Wedding Traditions: What You Didn't Know
Evil spirits and bridesmaids' dresses
The typical North American wedding is just bursting with meaningful traditions—if you know where to look. Take bridesmaids' dresses. They're not just evil looking; they're evil-repellent.
If you've ever wondered why bridesmaids all dress the same, it's because Roman law required ten witnesses to make a wedding legal. Several of these witnesses dressed up exactly like the bride and groom, to confound any malevolent forces who might show up uninvited. Europeans followed a similar tradition, and later bridesmaids and groomsmen sometimes did have to defend the happy couple against real-life thugs and warriors.
Ring around the...
If you've ever wondered why Americans put the wedding ring on the third finger of the left hand, it's because of an ancient Greek belief that a vein in this finger ran directly to the heart. And if you've ever groaned at having to buy both an engagement ring and a wedding ring, you can blame Pope Innocent III, who instituted a waiting period between engagement and marriage in the 13th century and also insisted that a ring be used in the wedding ceremony. Before that, rings were used to seal an engagement only (as well as other important agreements).
You may exchange souls with the bride
Yes, this is what the big wedding kiss symbolizes—the swapping of souls between the bride and groom. Even earlier than this Christian belief, the Romans used a kiss to seal a contract. The kiss was considered legally binding. I don't know about you, but I'm glad that a handshake suffices today.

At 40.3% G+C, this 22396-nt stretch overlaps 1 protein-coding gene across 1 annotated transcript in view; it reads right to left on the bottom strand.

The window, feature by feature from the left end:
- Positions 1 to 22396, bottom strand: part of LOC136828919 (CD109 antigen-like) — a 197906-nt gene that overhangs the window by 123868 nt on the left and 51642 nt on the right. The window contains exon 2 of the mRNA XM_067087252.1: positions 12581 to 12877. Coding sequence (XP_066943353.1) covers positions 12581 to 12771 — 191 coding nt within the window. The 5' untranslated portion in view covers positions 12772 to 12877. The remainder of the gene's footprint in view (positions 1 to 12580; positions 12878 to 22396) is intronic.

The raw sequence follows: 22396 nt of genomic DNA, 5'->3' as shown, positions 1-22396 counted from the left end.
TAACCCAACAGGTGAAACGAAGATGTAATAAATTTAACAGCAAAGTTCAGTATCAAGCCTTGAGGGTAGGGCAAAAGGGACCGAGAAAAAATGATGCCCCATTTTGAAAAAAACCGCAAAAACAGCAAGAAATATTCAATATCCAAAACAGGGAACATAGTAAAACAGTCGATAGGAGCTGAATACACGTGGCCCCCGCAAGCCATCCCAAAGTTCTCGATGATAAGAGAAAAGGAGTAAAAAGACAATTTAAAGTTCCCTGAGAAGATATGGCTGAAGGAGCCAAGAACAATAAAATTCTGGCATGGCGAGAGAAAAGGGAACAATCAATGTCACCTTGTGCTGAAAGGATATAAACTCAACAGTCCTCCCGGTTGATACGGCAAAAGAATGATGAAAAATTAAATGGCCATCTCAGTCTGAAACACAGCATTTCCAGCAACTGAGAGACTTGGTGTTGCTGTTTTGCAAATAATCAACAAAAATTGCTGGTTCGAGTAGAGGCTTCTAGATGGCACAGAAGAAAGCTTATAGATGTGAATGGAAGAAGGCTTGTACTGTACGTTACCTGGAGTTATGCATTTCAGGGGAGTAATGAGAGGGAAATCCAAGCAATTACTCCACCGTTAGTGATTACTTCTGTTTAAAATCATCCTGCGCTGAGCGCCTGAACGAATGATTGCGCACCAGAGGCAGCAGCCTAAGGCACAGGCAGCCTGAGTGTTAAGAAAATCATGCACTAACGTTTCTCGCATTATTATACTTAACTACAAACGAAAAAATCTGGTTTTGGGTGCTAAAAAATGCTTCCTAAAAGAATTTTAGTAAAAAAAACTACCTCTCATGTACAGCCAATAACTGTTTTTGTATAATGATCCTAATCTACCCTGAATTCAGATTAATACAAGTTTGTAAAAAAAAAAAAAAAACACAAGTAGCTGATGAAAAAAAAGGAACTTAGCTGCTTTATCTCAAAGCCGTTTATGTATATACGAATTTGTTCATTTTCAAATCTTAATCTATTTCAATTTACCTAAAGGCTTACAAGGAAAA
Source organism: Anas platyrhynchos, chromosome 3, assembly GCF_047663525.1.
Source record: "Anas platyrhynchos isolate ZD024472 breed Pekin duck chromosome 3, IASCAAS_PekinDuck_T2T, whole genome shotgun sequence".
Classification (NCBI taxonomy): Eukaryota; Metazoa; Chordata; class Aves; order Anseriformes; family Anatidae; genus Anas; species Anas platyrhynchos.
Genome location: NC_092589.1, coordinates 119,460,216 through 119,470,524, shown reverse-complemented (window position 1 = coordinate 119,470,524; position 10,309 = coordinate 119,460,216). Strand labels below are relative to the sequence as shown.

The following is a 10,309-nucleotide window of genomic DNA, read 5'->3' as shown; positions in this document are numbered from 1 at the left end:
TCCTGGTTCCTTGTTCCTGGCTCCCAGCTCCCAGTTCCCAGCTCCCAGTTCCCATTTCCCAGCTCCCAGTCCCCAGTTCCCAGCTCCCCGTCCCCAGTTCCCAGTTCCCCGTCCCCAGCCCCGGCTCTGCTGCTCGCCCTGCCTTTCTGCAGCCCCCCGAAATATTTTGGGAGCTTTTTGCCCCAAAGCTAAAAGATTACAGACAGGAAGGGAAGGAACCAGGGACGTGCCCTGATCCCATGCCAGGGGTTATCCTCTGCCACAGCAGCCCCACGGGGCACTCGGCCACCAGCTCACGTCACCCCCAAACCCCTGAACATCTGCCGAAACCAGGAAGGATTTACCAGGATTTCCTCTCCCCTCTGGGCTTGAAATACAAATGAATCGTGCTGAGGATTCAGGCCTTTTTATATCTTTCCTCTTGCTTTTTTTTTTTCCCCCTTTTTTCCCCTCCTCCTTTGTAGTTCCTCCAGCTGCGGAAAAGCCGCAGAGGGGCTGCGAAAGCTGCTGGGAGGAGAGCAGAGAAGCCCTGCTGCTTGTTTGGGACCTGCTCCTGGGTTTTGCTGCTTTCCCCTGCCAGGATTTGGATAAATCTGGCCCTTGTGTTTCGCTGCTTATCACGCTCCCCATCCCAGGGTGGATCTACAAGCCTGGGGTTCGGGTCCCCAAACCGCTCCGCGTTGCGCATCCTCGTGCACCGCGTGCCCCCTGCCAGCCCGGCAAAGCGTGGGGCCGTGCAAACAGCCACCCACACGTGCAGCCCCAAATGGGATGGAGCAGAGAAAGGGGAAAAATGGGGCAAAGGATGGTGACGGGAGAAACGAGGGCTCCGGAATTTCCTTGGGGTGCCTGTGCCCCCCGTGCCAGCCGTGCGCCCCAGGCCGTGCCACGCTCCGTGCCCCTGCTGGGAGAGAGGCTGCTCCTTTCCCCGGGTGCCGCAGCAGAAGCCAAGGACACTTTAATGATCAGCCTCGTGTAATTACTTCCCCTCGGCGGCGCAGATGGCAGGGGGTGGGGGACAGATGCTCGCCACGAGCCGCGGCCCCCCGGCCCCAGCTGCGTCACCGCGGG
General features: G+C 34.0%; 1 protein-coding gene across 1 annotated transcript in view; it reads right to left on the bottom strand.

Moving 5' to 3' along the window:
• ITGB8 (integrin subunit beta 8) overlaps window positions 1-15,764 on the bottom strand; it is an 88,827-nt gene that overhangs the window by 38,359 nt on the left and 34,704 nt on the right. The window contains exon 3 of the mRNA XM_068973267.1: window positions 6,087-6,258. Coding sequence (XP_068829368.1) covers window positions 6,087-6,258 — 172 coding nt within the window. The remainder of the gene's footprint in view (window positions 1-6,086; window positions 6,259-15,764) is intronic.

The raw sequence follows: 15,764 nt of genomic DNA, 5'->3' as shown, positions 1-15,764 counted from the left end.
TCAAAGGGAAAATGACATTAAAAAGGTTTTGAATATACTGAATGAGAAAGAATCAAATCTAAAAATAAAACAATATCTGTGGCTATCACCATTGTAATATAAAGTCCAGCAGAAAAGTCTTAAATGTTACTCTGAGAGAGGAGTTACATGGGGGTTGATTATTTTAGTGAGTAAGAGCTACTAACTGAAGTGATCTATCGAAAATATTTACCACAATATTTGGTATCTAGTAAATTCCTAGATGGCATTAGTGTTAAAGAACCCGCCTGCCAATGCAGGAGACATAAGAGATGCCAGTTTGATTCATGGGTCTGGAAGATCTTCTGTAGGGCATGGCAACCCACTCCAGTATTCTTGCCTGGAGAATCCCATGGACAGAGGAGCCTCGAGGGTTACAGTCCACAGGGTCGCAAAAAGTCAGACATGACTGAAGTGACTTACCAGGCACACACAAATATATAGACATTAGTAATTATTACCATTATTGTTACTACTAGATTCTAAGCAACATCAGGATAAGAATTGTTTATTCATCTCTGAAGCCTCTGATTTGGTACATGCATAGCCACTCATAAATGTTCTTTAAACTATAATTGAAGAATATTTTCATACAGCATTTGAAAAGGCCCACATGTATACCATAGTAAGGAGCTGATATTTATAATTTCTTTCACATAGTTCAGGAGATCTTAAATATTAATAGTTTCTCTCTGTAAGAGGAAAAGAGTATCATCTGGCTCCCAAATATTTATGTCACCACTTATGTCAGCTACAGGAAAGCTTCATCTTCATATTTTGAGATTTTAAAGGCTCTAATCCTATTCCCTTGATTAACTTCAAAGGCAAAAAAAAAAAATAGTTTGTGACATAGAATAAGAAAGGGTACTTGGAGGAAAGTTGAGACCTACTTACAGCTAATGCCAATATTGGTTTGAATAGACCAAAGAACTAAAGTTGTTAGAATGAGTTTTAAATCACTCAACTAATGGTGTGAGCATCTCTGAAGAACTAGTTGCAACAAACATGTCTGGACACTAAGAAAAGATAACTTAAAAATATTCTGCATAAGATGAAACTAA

What's more, a bride marrying in the Church of England had to kiss the minister before she smooched the groom. I would really love to go to a wedding where the minister said, "Now, I may kiss the bride."
Where's the toast?
We call it a "toast" when we drink to someone because of an old French custom in which a piece of bread was put in the bottom of the wine cup—for flavor.
Partygoers would drink and pass the cup; when it reached the person being toasted, he would drain it—crouton and all. It sounds pretty unhygienic. But think of how much more excitement a crunchy beverage would bring to the traditional wedding toast. I'd drink to that.
Toss me a garter
Many things are thrown through the air at weddings: rice (for fertility), bouquets (for luck and protection), and garters (also for luck). The garter is my favorite.
Apparently, in the good old days, before wedding dresses cost as much as small cars, people used to rip off chunks of the dress for good luck. The garter was like some lizards' tails: something that could be shucked off in self-defense.
In long-ago England, in a slightly related custom, friends of the groom would rip off their socks and throw them; the first to hit the groom's nose would be the next to be married.
Lefty loosey, righty...bridey?
No, lefty loosey, righty tighty is for screws. Traditionally, the bride stands on the left, the groom on the right. (Although the Jewish wedding tradition reverses this). Weddings used to be a lot more like the ones you watch on daytime TV, with dastardly ex-suitors and other thugs sometimes rushing the altar. Of course, some wedding crashers were heroes just trying to rescue a captured bride. Whatever the reason for the interference, the groom needed to keep his right hand free so he could grab his sword, thus the bride stood clear and to the left. I have no idea what happened when the groom was left-handed.
Used with permission from Martha Brockenbrough.
comments powered by Disqus